84088 United States

Telephone: (801) 676-5506

International Travel for Children After Divorce

International Travel for Children After Divorce

What used to be a rare occurrence is now quite common: children frequently travel to international and exotic locales. But what if you are divorced and your ex-spouse who wants to take your child beyond U.S. borders?

While such trips may not present a risk to many divorced couples, other individuals may worry that once a child is on foreign soil with a former spouse, all bets will be off in terms of support agreements or other court-ordered arrangements. Worse, some fear that the other parent will abduct the child.

To prevent that sort of nightmare from occurring, parents should take precautions before their child leaves home, or when they themselves are travelling alone with their children:

  • Know the law. First off, parents should consult an experienced attorney to ensure that they are clear on any applicable laws in the country where the child is travelling and how that might affect arrangements already in force.
  • Require a bond. Some divorced parents also require the other party to secure a surety bond and post it to the court before leaving the country. This bond, typically in the amount to pay for pursuing international legal action, is intended to guarantee that the travelling parent will adhere to custody agreements while abroad.
  • Set up an alert. Parents can also contact the U.S. Department of State’s Passport Issuance Alert Program to ensure that the other parent meets the requirements for parental consent before obtaining a passport.

Along with these steps, parents should ensure that they have a clear plan for communicating with their child — perhaps through Skype or other device — to allay their fears and ensure that the trip is going as planned.

Qualities You Should See In Your Divorce Lawyer

Once you have decided to end your marriage, you should begin the search for a divorce attorney who can help you through all the legal steps associated with the process. But how can you choose a divorce lawyer who is right for you?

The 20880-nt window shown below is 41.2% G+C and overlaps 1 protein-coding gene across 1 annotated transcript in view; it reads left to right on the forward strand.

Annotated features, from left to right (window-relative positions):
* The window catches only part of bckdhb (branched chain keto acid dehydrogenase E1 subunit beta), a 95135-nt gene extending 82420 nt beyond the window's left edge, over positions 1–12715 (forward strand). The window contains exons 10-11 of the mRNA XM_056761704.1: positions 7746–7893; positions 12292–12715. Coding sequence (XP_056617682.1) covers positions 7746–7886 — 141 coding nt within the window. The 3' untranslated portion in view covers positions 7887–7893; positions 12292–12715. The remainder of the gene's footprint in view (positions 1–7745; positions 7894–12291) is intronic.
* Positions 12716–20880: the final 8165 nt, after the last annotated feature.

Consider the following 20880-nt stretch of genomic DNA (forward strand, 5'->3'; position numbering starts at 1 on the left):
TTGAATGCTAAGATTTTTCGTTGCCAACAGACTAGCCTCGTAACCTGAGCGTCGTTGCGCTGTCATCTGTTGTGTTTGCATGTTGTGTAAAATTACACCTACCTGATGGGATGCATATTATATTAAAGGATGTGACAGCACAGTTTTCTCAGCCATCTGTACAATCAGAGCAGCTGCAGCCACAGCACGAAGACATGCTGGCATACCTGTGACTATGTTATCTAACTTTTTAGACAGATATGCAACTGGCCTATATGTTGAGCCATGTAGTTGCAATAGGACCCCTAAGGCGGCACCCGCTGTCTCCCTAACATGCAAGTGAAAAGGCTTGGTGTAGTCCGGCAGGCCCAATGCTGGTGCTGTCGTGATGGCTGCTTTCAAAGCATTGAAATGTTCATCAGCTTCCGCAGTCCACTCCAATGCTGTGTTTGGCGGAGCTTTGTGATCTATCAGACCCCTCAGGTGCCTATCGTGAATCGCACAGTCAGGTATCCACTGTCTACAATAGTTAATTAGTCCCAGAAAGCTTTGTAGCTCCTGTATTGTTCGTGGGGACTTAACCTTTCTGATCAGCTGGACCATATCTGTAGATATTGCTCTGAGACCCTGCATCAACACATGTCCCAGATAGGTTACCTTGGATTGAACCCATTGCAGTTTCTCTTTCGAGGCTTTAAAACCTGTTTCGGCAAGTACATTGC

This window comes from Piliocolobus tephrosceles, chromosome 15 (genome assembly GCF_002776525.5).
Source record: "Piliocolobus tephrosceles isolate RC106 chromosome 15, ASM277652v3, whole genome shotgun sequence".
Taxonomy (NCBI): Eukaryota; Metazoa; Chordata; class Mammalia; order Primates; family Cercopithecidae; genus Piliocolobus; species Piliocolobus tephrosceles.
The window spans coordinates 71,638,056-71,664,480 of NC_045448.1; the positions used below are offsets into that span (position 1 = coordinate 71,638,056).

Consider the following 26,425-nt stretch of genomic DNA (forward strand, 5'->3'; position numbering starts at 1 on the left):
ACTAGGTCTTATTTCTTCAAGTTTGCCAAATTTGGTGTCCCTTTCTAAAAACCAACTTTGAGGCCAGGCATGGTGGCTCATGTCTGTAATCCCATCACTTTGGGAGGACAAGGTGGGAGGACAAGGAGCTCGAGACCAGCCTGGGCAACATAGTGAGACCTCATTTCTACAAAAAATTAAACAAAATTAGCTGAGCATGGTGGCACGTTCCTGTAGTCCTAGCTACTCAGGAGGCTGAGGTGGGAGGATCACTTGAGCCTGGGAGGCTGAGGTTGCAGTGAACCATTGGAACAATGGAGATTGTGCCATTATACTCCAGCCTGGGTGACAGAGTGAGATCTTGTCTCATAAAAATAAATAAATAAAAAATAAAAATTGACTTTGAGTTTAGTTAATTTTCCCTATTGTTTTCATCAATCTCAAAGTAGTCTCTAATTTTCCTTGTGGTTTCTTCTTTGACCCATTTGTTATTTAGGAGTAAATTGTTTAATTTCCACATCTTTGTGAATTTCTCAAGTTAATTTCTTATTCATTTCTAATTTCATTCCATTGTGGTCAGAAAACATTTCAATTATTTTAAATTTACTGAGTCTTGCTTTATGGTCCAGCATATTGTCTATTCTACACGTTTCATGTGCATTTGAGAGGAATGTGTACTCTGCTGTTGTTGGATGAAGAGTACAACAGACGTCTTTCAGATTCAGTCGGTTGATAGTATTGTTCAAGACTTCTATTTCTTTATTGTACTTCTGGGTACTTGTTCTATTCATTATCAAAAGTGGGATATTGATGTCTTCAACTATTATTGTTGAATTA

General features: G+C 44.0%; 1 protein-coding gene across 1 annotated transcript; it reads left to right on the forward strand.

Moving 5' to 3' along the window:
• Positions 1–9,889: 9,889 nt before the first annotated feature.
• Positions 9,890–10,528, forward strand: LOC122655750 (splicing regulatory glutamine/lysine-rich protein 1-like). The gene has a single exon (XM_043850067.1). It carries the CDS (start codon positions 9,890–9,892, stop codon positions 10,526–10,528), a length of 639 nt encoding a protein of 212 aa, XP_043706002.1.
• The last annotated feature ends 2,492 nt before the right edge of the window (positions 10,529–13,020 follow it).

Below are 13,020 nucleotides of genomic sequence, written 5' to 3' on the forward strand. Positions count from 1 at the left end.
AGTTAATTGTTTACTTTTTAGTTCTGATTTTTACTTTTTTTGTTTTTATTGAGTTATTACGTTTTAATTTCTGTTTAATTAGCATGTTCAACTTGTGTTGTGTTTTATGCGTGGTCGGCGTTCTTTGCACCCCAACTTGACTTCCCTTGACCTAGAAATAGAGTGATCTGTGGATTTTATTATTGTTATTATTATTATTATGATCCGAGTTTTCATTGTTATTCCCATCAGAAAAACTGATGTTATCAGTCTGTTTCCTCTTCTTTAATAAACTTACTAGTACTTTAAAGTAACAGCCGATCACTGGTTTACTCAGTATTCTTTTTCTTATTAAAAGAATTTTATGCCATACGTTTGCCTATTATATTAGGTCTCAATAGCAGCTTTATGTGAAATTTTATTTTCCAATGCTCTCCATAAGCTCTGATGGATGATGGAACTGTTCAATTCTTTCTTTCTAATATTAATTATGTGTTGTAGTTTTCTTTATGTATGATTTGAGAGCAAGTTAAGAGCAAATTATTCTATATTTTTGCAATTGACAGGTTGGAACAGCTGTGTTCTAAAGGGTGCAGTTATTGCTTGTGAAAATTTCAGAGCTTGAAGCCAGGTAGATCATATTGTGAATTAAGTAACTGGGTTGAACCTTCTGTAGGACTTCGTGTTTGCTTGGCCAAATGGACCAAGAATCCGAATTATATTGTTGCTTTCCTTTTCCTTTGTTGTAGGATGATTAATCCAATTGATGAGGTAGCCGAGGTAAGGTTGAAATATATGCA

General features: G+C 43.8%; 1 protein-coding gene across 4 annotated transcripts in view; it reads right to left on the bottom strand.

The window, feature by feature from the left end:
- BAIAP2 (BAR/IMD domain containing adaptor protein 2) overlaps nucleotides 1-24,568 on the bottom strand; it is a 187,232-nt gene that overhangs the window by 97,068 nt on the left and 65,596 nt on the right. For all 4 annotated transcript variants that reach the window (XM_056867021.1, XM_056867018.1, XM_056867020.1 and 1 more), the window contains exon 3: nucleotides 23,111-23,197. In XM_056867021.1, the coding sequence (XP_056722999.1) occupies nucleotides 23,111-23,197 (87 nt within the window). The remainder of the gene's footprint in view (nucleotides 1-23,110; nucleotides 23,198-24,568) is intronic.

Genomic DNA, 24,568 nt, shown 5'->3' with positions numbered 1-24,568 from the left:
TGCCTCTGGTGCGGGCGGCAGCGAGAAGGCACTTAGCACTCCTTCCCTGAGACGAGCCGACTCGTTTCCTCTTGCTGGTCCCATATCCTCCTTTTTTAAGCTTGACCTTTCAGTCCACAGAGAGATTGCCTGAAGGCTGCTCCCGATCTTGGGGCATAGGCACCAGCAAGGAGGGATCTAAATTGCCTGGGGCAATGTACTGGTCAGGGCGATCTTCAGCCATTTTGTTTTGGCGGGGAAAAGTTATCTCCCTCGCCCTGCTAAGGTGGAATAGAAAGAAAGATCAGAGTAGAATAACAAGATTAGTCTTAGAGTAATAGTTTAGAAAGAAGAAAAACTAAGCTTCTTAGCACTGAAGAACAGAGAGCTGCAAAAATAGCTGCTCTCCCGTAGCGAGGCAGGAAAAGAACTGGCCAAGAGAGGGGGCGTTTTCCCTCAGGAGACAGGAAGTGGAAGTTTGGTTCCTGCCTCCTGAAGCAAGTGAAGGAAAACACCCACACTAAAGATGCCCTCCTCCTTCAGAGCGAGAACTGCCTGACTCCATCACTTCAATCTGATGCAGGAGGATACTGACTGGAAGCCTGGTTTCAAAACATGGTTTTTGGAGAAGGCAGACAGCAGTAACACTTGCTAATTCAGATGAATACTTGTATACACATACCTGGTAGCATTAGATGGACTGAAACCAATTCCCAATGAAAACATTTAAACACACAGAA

Below are some qualities you should prioritize in any attorney you choose to consult:

  • Experience: You’ll want to work with an attorney who has a wealth of experience in divorce cases, along with a track record for success in getting positive results for clients in the past.
  • Compassion: The divorce process is never easy for the people going through it. It is important that your attorney is empathetic and compassionate so he or she can help you navigate what is likely to be one of the more difficult periods of your life.
  • Track record in mediation: You want to avoid having to go to court, if at all possible, that so you can maintain control over the results of your case. To that end, seek an attorney who has a strong track record in mediation and is trained in collaborative divorce practices.
  • Communication: Any lawyers you work with should make themselves available to speak with you on a regular basis. When issues arise in your case, it should not be difficult to get in touch with your attorney. Your legal counsel should make you feel that your case truly matters.

Free Consultation with Divorce Lawyer in Utah

If you have a question about divorce law or if you need to start or defend against a divorce case in Utah call Ascent Law at (801) 676-5506. We will fight for you.

Michael R. Anderson, JD

Ascent Law LLC
8833 S. Redwood Road, Suite C
West Jordan, Utah
84088 United States

Telephone: (801) 676-5506

Monday, 19 November 2018

LLC Tax Filings

LLC Tax Filings

A limited liability company (LLC) is a pass-through tax entity. This means that profits pass through the company to individual members. The individual members, rather than the company, must report the members’ share of the profits on their individual tax returns.

Filing Federal Income Taxes as a Single Member LLC

When an LLC has a one member, the IRS automatically classifies it as a sole proprietorship for tax filing purposes. The member of the LLC must file a 1040 income tax return and report profits and losses on a Schedule C (“Profit or Loss From a Business”).

Filing Federal Income Taxes as a Multi-Member LLC

The IRS automatically treats an LLC with more than one member as a partnership, unless the LLC opts for tax treatment as a corporation. Like a business partnership, the LLC must file Form 1065 (U.S. Partnership Return of Income), which includes a Schedule K-1. The LLC must report the profits and losses that pass through to each member on individual Schedule K-1 forms. Each member must report this information on a 1040 tax return and attach a Schedule E.

The IRS requires LLC members to pay taxes on their distributive share of the profits. In general, a distributive share is equal to the percentage of each member’s interest, but the LLC can distribute profits disproportionately. This is referred to as “special allocation.” Regardless of whether the LLC actually distributes any of a member’s distributive share, each member must still pay taxes on their entire distributive share.